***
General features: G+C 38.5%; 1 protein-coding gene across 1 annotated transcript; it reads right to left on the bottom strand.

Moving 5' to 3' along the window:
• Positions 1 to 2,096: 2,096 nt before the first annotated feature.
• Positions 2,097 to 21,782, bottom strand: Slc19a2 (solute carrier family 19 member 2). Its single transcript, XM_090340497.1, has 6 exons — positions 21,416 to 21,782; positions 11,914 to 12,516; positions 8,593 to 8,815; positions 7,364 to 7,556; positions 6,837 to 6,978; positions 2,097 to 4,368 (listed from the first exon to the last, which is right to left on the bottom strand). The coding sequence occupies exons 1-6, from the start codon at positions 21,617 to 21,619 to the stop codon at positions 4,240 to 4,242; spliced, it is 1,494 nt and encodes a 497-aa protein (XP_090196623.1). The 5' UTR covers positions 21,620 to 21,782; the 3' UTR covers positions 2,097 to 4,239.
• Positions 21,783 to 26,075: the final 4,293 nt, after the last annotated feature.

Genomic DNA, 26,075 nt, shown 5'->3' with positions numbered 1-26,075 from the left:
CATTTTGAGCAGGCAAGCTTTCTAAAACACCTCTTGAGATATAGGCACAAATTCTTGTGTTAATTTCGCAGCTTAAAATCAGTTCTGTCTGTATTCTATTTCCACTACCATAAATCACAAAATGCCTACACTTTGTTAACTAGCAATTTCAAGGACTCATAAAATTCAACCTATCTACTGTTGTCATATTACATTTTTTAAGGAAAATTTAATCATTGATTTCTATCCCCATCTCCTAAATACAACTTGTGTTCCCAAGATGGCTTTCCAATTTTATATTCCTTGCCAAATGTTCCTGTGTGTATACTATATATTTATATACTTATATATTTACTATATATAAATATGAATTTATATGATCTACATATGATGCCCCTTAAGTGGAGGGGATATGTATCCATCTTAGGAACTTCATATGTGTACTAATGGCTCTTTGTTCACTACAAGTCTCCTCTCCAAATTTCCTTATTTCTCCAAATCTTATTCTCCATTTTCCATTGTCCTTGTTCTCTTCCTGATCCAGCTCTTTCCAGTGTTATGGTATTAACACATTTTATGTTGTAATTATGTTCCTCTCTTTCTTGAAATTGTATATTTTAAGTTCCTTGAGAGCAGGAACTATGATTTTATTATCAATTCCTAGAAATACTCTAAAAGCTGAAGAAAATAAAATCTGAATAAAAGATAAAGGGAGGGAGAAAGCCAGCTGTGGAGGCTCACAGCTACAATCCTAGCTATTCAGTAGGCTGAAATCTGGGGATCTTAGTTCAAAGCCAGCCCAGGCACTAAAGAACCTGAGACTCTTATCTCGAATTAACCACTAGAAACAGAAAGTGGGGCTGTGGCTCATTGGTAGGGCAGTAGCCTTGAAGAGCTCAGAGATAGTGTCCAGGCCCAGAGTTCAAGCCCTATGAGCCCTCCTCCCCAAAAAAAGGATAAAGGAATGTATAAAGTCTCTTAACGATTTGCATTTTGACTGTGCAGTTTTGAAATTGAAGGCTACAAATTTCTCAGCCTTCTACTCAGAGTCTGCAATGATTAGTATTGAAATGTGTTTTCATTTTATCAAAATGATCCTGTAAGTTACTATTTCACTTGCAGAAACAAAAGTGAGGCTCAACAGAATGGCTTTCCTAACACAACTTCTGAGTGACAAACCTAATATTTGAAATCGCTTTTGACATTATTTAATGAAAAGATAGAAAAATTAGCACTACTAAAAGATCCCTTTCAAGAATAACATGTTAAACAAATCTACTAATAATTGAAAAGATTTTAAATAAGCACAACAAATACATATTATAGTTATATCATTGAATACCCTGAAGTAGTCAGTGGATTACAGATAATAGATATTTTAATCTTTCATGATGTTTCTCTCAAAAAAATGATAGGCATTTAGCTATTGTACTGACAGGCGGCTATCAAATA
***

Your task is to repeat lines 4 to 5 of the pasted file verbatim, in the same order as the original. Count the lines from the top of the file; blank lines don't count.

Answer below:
• Positions 2,097 to 21,782, bottom strand: Slc19a2 (solute carrier family 19 member 2). Its single transcript, XM_090340497.1, has 6 exons — positions 21,416 to 21,782; positions 11,914 to 12,516; positions 8,593 to 8,815; positions 7,364 to 7,556; positions 6,837 to 6,978; positions 2,097 to 4,368 (listed from the first exon to the last, which is right to left on the bottom strand). The coding sequence occupies exons 1-6, from the start codon at positions 21,617 to 21,619 to the stop codon at positions 4,240 to 4,242; spliced, it is 1,494 nt and encodes a 497-aa protein (XP_090196623.1). The 5' UTR covers positions 21,620 to 21,782; the 3' UTR covers positions 2,097 to 4,239.
• Positions 21,783 to 26,075: the final 4,293 nt, after the last annotated feature.